London courier service calls for “urgent investment” in capital’s EV charging network to hit 2030 net zero targets
Addison Lee has called for “urgent investment” in London’s public charging network, after data from the introduction of the first EVs onto its fleet showed issues with the capital’s infrastructure.
Since the first Volkswagen ID.4s were introduced into the fleet on Monday November 22, the start of the transition to a fully-electric fleet by 2023, Addison Lee’s data has revealed “insufficiency, inefficiency, and inconsistency” in the public charging network.
According to a survey conducted among the first drivers of the Addison Lee EVs, 93 per cent have not found rapid charging through the public network to be an easy process. Drivers revealed that rapid chargers are often found to be broken or damaged (57 per cent), while over a third (37 per cent) said that it can tend to take them over 30 minutes to locate a rapid charger.
In moving to an all-electric fleet, Addison Lee will soon be the only PHV fleet operator in London that can fully support businesses to achieve their internal net zero pledges, helping them to significantly reduce their carbon footprint.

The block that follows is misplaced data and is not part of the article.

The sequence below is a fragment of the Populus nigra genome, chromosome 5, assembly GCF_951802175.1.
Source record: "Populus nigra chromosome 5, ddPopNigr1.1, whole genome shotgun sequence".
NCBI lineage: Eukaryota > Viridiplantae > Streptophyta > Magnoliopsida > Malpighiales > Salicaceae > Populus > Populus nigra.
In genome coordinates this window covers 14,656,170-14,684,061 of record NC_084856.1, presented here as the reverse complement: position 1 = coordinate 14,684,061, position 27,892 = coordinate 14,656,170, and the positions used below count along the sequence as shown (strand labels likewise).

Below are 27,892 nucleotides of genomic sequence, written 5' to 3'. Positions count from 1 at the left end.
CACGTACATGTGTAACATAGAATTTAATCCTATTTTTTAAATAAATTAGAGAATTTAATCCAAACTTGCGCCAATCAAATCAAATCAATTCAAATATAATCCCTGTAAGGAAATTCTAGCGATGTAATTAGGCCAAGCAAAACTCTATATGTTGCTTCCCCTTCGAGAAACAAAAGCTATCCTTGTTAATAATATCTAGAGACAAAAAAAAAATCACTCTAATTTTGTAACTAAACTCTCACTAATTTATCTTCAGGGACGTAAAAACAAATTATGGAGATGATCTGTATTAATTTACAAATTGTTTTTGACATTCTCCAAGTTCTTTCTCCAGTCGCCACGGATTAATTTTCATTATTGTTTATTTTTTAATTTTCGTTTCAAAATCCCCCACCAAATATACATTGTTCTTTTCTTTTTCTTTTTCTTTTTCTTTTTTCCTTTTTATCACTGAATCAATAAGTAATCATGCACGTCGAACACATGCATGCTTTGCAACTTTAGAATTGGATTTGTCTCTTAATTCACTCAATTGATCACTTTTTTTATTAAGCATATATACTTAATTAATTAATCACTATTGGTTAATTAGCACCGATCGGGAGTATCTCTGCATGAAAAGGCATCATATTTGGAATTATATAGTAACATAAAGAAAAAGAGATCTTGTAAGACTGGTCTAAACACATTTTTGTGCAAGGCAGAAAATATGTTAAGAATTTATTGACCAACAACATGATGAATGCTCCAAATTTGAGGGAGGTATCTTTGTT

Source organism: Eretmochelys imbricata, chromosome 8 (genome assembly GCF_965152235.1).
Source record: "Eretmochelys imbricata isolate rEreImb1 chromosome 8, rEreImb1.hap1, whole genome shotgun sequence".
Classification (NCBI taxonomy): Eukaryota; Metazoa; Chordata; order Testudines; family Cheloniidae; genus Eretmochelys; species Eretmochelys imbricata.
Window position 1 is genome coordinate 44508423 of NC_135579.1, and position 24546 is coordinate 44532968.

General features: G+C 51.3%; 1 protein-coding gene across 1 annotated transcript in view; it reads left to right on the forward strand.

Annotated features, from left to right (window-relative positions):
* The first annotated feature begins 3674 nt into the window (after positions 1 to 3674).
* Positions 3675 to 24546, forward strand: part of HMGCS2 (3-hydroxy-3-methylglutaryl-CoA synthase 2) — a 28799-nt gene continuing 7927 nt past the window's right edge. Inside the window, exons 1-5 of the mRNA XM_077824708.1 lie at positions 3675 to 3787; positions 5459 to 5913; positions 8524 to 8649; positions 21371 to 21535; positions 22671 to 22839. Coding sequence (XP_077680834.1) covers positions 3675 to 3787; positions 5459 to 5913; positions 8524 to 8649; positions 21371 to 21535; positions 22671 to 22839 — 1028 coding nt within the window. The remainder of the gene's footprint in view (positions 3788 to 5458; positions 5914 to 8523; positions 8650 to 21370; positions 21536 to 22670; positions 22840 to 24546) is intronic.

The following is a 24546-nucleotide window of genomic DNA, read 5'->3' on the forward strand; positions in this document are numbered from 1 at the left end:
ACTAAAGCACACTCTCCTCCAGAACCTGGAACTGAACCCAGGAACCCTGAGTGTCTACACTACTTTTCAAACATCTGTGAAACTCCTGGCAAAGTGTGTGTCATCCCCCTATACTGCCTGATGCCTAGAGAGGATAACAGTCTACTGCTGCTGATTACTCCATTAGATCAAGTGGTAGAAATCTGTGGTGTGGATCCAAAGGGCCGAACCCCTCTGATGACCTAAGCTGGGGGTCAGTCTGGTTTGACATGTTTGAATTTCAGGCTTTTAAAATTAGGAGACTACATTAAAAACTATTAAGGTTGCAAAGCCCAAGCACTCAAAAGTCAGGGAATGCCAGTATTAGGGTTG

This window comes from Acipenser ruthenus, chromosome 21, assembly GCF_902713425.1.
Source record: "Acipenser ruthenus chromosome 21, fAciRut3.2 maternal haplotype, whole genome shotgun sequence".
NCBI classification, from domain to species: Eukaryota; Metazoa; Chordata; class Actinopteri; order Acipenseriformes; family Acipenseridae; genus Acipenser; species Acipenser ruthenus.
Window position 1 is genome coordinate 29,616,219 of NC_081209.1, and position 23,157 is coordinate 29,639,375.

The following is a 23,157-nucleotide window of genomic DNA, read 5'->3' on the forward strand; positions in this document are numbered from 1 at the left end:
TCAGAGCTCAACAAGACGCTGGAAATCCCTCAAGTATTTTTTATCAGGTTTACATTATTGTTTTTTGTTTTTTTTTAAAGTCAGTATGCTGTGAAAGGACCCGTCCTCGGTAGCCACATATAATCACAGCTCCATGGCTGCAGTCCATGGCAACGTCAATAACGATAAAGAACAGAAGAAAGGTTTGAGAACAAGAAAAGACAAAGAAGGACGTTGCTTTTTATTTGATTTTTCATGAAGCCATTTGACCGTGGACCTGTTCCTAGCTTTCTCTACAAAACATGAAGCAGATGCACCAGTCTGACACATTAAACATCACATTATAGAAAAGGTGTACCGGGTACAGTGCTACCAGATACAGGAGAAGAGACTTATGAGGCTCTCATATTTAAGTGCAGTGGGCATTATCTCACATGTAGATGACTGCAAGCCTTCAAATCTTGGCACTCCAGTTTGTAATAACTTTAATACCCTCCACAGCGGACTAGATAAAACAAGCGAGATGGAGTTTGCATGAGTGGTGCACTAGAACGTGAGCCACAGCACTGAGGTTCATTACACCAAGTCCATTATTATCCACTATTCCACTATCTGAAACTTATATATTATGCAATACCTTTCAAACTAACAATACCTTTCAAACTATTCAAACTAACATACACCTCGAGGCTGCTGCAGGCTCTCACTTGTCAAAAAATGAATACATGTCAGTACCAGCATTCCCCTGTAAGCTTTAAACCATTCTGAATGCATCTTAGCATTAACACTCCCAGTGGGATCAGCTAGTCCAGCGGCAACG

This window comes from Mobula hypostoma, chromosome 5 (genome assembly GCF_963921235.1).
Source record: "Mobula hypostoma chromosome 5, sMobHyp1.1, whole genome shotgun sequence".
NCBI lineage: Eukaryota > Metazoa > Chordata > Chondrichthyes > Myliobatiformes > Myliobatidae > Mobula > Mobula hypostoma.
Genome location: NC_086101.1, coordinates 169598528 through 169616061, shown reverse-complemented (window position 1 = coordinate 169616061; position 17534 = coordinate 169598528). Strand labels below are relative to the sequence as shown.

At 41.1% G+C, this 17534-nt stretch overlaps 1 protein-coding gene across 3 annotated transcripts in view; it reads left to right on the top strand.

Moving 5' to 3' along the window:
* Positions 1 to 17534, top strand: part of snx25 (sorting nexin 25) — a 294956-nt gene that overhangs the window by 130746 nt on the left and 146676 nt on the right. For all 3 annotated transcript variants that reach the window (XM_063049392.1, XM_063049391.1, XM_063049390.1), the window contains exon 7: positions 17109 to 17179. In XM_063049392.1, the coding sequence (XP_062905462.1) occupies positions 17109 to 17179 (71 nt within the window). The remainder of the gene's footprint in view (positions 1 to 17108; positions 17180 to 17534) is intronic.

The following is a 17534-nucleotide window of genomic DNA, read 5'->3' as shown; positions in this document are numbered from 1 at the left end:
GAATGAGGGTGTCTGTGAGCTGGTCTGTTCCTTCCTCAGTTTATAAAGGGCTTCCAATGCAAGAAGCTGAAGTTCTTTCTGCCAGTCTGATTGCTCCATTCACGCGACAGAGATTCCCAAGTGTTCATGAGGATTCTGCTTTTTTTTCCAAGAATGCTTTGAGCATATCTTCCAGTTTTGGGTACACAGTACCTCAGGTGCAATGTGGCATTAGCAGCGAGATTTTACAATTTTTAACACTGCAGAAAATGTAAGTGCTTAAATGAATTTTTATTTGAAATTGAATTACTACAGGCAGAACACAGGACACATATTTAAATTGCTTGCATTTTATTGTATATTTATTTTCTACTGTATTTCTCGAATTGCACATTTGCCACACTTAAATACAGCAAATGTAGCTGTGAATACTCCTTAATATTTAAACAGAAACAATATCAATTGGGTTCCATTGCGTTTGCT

The electrification of its full 4,000 strong fleet by 2023 will remove an estimated 20,000 tonnes of CO2 from London’s roads each year, improving London’s air quality, while positively contributing to the Mayor of London’s 2030 net zero carbon target.
A statement issued by the company reads: “Private hire and taxi drivers across the industry will soon rely on the capital’s overextended rapid charging network. Transport for London (TfL) has estimated that London will need almost 4,000 rapid EV charging points by 2030 but currently just over 600 are in place, which are not available to all EV owners.”
Addison Lee’s CEO, Liam Griffin, commented: “COP26 was a clear reminder of the responsibility every business has to reduce its carbon output and tackle the climate crisis. By pledging to electrify by 2023 we are playing our part in reducing carbon emissions and improving air quality in the capital. But our commitment is not enough.
“To meet London’s 2030 net zero carbon target, every fleet operating in London needs to transition to electric as quickly as possible.”
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